Lo, bow impatiently upon the tide

The proud ship tosses, eager to be free.


Her flag streams wildly, and her fluttering sails
Pant to be on their flight. A few hours more,
And she will move in stately grandeur on,
Cleaving her path majestic through the flood,
As if some living goddess of the deep.

* Moore's Enquiry into Suicide.

New Series-vol. I.

O, 'tis a thought sublime, that man can force
A path upon the waste, can find a way
Where all is trackless, and compel the winds,
Those freest agents of Almighty power,
To lend their untamed wings, and bear him on
To distant climes. Thou, William, still art young
And dost not see the wonder. Thou wilt tread
The buoyant deck, and look upon the flood,
Unconscious of the high sublimity,

As 'twere a common thing-thy soul unawed,
Thy childish sports unchecked: while thinking man
Shrinks back into himself-himself so mean
'Mid things so vast,-and, wrapt in deepest awe,
Bends to the might of that mysterious Power,
Who holds the waters in his hand, and guides
The ungovernable winds.-"Tis not in man
To look unmoved upon that heaving waste,
Which, from borizon to horizon spread,
Meets the o'er arching heavens on every side,
Blending their hues in distant faintness there.

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"Tis wonderful!—and yet, my boy, just such
Is life. Life is a sea as fathomless,
As wide, as terrible, and yet sometimes
As calm and beautiful. The light of Heaven
Smiles on it, and 'tis decked with every bue
Of glory and of joy : Anon, dark clouds
Arise, contending winds of fate go forth,
And hope sits weeping o'er a general wreck.

And thou must sail upon this sea, a long
Eventful voyage. The wise may suffer wreck,
The foolish must. O then be early wise!
Learn from the mariner his skilful art

To ride upon the waves, and catch the breeze,
And dare the threatening storm, and trace a path
'Mid countless dangers, to the destined port
Unerringly secure. O learn from him

To station quick eyed Prudence at the helm,
To guard thy sail from Passion's sudden blasts,
And make firm Principle thy magnet guide,
Which points forever with the light of Heaven.

Farewell-Heaven smile propitious on thy course, And favoring breezes waft thee to the arms Of love paternal.-Yes, and more than thisBlest be thy passage o'er the changing sea Of life; the clouds be few that intercept The light of joy; the waves roll gently on Beneath thy bark of hope, and bear thee safe To meet in peace thine other Father,-GOD. June, 4, 1818.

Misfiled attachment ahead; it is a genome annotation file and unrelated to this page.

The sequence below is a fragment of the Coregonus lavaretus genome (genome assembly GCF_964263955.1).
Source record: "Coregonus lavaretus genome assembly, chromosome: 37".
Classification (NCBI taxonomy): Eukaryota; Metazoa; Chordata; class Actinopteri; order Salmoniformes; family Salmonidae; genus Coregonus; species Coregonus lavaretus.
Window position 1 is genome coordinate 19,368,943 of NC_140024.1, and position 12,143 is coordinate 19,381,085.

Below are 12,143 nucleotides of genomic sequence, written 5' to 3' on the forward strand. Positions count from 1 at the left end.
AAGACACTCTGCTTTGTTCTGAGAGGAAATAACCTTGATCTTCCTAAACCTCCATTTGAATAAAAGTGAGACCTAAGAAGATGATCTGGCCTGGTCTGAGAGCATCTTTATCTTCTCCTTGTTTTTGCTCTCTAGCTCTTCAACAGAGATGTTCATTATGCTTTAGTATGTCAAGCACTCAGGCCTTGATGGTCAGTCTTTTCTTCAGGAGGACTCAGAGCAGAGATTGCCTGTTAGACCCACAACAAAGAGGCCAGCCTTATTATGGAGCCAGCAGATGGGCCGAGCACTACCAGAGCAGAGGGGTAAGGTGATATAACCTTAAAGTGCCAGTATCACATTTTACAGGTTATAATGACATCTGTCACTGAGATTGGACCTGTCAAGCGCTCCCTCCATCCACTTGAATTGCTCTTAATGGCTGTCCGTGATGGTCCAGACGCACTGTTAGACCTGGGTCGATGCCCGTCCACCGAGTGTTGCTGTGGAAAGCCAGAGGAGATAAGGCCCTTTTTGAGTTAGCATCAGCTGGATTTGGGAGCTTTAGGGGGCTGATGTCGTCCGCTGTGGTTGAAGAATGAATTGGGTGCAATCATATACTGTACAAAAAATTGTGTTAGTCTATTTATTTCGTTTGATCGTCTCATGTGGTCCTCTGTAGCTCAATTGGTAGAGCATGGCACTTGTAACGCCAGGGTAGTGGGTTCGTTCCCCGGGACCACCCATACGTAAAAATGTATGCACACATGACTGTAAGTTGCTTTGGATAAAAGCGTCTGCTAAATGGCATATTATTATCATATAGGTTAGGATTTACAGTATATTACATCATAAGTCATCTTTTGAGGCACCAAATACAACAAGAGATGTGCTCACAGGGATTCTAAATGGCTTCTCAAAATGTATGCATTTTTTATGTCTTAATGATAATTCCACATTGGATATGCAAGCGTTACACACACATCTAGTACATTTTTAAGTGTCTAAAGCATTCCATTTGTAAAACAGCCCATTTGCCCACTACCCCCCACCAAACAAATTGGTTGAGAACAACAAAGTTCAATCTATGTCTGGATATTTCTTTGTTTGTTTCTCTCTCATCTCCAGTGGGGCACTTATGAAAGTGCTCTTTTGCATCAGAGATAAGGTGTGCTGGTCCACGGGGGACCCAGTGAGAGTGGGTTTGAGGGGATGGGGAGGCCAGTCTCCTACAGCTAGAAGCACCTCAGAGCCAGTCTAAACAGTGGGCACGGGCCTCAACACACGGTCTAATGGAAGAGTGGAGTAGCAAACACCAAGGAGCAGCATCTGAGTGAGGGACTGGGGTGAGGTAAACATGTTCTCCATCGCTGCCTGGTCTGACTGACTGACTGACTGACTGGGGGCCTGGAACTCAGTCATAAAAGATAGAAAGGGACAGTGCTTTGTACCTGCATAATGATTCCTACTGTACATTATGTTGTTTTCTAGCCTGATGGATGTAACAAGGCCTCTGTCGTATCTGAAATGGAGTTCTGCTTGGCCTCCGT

Moral Sketches of prevailing Opinions and Manners foreign and domestic: with Reflections on Prayer. By HANNAH MORE. From the London Edition. Boston: Wells and Lilly. 12mo. pp. 208.*

It is impossible to take up a book written by this distinguished woman without feelings of great respect. She has been devoting her time and talents during a long life to the religious improvement of her fellow christians. She has laboured assiduously from first to last for this one great object. She has striven to be not merely innocent in her occupations, but useful; she has not thought it enough, to do no harm by the books she has sent out into the world, but has conscientiously attempted by all of them to do good. The high praise is her's, of having uniformly intended the best. This none can doubt, however some may question the real value of her writings.And she has her reward, in still being, in a good old age, one of the most admired and popular of religious writers. It is no small reward to be able to look back from the close of a long pilgrimage, and see its whole course marked with praiseworthy efforts in the cause of religion; to know that many have received from her, not in vain, admonition, counsel and comfort; that she has helped to correct and form many characters; and aided in staying the stream of corruption that was deluging society, and in upholding the firm barrier of religious principle; to see, too, that her labors are not forgotten nor slighted, but are every where acknowledged with the full meed of praise and veneration.

We have much of this feeling ourselves. We highly appreciate her services; we admire the apparent depth and ardor of her piety; we respect one who maintains so rigid a system of christian morals, and pleads so strongly for consistency in faith and practice. But we cannot avoid thinking, notwithstanding, that her merits have been greatly exaggerated, and

*Wells & Lilly have also published a superior edition in two small volumes, 18mo.